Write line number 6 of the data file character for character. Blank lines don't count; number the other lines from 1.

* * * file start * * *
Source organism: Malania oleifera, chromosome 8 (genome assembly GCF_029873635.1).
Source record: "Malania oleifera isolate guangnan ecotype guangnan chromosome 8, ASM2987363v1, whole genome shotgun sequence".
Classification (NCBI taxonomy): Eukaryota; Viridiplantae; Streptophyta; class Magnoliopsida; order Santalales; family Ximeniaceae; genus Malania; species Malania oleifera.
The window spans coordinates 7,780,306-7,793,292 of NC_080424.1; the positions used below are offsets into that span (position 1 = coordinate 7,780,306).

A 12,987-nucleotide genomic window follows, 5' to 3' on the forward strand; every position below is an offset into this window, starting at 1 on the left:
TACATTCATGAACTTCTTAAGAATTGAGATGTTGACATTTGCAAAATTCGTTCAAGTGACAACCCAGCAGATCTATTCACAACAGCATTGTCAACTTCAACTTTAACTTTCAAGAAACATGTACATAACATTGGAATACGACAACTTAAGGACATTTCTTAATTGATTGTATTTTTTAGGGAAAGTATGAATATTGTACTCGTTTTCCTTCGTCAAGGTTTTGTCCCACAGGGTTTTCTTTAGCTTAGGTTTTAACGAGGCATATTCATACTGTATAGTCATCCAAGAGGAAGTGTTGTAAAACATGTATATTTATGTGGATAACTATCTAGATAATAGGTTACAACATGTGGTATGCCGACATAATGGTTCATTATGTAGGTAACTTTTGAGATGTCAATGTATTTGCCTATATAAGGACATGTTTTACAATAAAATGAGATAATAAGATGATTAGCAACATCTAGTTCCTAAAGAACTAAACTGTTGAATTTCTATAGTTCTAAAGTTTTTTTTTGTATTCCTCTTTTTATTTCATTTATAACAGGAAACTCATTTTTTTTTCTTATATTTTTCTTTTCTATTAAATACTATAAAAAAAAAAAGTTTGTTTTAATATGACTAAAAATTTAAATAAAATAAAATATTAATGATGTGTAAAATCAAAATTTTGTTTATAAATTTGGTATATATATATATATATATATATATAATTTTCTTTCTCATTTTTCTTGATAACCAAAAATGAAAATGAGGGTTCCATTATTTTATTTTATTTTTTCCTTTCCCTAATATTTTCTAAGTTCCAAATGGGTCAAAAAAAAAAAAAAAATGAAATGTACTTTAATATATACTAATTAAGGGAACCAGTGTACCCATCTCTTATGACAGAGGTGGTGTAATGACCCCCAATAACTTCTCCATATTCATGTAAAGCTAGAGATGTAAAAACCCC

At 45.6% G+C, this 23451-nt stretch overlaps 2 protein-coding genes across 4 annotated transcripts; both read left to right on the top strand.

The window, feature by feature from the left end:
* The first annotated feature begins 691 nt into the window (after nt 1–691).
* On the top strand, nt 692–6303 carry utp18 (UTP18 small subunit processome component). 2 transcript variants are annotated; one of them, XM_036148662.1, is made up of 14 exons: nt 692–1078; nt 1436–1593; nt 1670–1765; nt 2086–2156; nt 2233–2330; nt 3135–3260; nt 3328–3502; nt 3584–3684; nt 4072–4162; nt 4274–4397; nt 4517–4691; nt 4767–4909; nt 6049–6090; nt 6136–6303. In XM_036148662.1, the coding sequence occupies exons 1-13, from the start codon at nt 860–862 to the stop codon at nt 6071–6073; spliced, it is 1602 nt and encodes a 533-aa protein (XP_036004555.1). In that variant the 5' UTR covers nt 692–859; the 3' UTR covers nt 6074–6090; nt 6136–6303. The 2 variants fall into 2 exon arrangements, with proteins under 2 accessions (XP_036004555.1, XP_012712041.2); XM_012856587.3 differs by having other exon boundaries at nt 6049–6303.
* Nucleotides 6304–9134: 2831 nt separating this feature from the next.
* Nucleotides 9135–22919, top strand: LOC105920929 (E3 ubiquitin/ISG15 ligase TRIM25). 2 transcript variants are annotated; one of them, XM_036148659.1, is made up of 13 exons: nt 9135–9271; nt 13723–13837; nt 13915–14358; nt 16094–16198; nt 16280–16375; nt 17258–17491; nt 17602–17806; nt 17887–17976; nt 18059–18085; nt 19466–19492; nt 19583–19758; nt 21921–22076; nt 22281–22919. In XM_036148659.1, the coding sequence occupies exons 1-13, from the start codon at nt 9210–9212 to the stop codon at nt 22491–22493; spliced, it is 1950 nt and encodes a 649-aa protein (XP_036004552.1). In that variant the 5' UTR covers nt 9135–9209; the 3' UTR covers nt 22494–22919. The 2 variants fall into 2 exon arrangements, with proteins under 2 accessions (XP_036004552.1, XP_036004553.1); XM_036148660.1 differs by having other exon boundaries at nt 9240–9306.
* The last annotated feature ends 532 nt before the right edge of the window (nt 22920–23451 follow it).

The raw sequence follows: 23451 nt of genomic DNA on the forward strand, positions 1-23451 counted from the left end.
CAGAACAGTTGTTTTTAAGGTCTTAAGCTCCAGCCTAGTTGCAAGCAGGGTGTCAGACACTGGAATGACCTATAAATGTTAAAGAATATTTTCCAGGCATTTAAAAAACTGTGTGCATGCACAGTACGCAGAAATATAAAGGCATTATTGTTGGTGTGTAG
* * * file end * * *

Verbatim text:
TACATTCATGAACTTCTTAAGAATTGAGATGTTGACATTTGCAAAATTCGTTCAAGTGACAACCCAGCAGATCTATTCACAACAGCATTGTCAACTTCAACTTTAACTTTCAAGAAACATGTACATAACATTGGAATACGACAACTTAAGGACATTTCTTAATTGATTGTATTTTTTAGGGAAAGTATGAATATTGTACTCGTTTTCCTTCGTCAAGGTTTTGTCCCACAGGGTTTTCTTTAGCTTAGGTTTTAACGAGGCATATTCATACTGTATAGTCATCCAAGAGGAAGTGTTGTAAAACATGTATATTTATGTGGATAACTATCTAGATAATAGGTTACAACATGTGGTATGCCGACATAATGGTTCATTATGTAGGTAACTTTTGAGATGTCAATGTATTTGCCTATATAAGGACATGTTTTACAATAAAATGAGATAATAAGATGATTAGCAACATCTAGTTCCTAAAGAACTAAACTGTTGAATTTCTATAGTTCTAAAGTTTTTTTTTGTATTCCTCTTTTTATTTCATTTATAACAGGAAACTCATTTTTTTTTCTTATATTTTTCTTTTCTATTAAATACTATAAAAAAAAAAAGTTTGTTTTAATATGACTAAAAATTTAAATAAAATAAAATATTAATGATGTGTAAAATCAAAATTTTGTTTATAAATTTGGTATATATATATATATATATATATATAATTTTCTTTCTCATTTTTCTTGATAACCAAAAATGAAAATGAGGGTTCCATTATTTTATTTTATTTTTTCCTTTCCCTAATATTTTCTAAGTTCCAAATGGGTCAAAAAAAAAAAAAAAATGAAATGTACTTTAATATATACTAATTAAGGGAACCAGTGTACCCATCTCTTATGACAGAGGTGGTGTAATGACCCCCAATAACTTCTCCATATTCATGTAAAGCTAGAGATGTAAAAACCCC